Yeast #2: Baking artisan bread

110I have a problem: yeast.  I have had a bad track record of killing it and producing not so great results in my baking.  In January I was talking to a friend about it and made a quasi-resolution to bake something with yeast every month in 2016 to try to get over my phobia.  Or at least to have better results.

In January, I made pizza crust.  It wasn’t terrible.  In fact, it turned out pretty great.  I had used a Jim Lahey recipe.  He’s been kind of known for his no-knead bread recipes — long fermentation and slow rises rather than lots of kneading.   What I liked about it was that the slow rise makes it possible to start with almost cold water which is where I think I usually go awry — water too hot it kills the yeast.  In the pizza crust, the initial rest period is 18 hours.

When I was thinking about what to make in February, I was thinking I needed a similar slow rise recipe to help guarantee good results in my early not-so-confident days.  I have been printing out recipes I might try making this year and among them was a recipe for no-knead bread I thought was by Mark Bittman.  Turns out it was another Jim Lahey recipe on the NY times site:


Like the recipe before, it couldn’t have been easier.  Indeed, the whole bread making process probably only takes about 20 minutes of active work and the rest of the time is spent waiting for things to happen.  Again, the first slow rise process is about 18 hours.  Because of some work commitments I had on the day of baking, mine actually probably went an hour or two longer.


The dough after just one hour — already smoother, smelling yeast-y.


The following morning — bubbles, elastic.

After the slow rise, the very gooey, very sticky mess is put on to a floured surface for just a fold or two to incorporate some flour, another short rest, and then formed into a ball.  This process is minutes of your time.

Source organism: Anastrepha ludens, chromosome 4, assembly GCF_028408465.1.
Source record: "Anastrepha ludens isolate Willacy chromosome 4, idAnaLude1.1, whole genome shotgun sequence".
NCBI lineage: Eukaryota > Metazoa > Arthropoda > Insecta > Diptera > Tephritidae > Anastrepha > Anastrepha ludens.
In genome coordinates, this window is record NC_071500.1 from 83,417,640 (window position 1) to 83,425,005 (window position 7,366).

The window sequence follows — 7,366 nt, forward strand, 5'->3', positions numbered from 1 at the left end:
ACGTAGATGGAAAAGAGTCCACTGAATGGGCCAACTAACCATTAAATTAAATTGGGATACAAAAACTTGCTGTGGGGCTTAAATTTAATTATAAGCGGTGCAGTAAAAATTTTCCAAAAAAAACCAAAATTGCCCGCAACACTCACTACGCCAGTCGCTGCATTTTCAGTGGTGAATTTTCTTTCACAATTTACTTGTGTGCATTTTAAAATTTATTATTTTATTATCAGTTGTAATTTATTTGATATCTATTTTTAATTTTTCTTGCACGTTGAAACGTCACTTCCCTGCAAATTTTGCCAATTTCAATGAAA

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The next step is putting the ball of dough into a cotton towel that is floured.  I failed to realize the importance of this step even though I did it.  First, the dough will still be sticky.  Even using a cotton towel that was well floured, it was very difficult to get the sticky ball to release in the pan when I was ready.  Second, there’s no such thing as too much flour on the towel.  If the towel hadn’t been smooth cotton, I don’t think it ever would have released even with a very generous coating of flour.  If I were to do this again, I might experiment with flouring a smooth surface and just covering the top with a towel, but I was superstitious and did everything as described in the recipe.

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In the last 30 minutes of so before baking, you pre-heat a dutch oven (I used one of my LeCreuset pans) in a very hot 450 degree oven so that the pan and its lid are smoking hot when the dough goes in.  It is a moment where faith comes into play.  Although the recipe said it might not look so great and that the dough would center itself in the oven, there was a part of me that still worried that once I opened the top in 30 minutes, I’d be met by an ugly blob.

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It was thrilling, then, to take the lid off in 30 minutes to be met by something loaf-like.  085Another 20 minutes uncovered and I had a glorious, brown artisan bread loaf.  It smelled terrific and popped right out of the dutch oven.  I probably should have let it cool completely before slicing, but I was too eager and had to take off a chunk right away.


After that, it was lovely meals of toast over several days.  I would happily try this recipe again.  Sometimes the only thing taking me to the grocery store is bread.  On a weekend where I have lots of time, this would be a better option — easy, cheap, and less likely to buy other things on impulse.

Plus it’s delicious.

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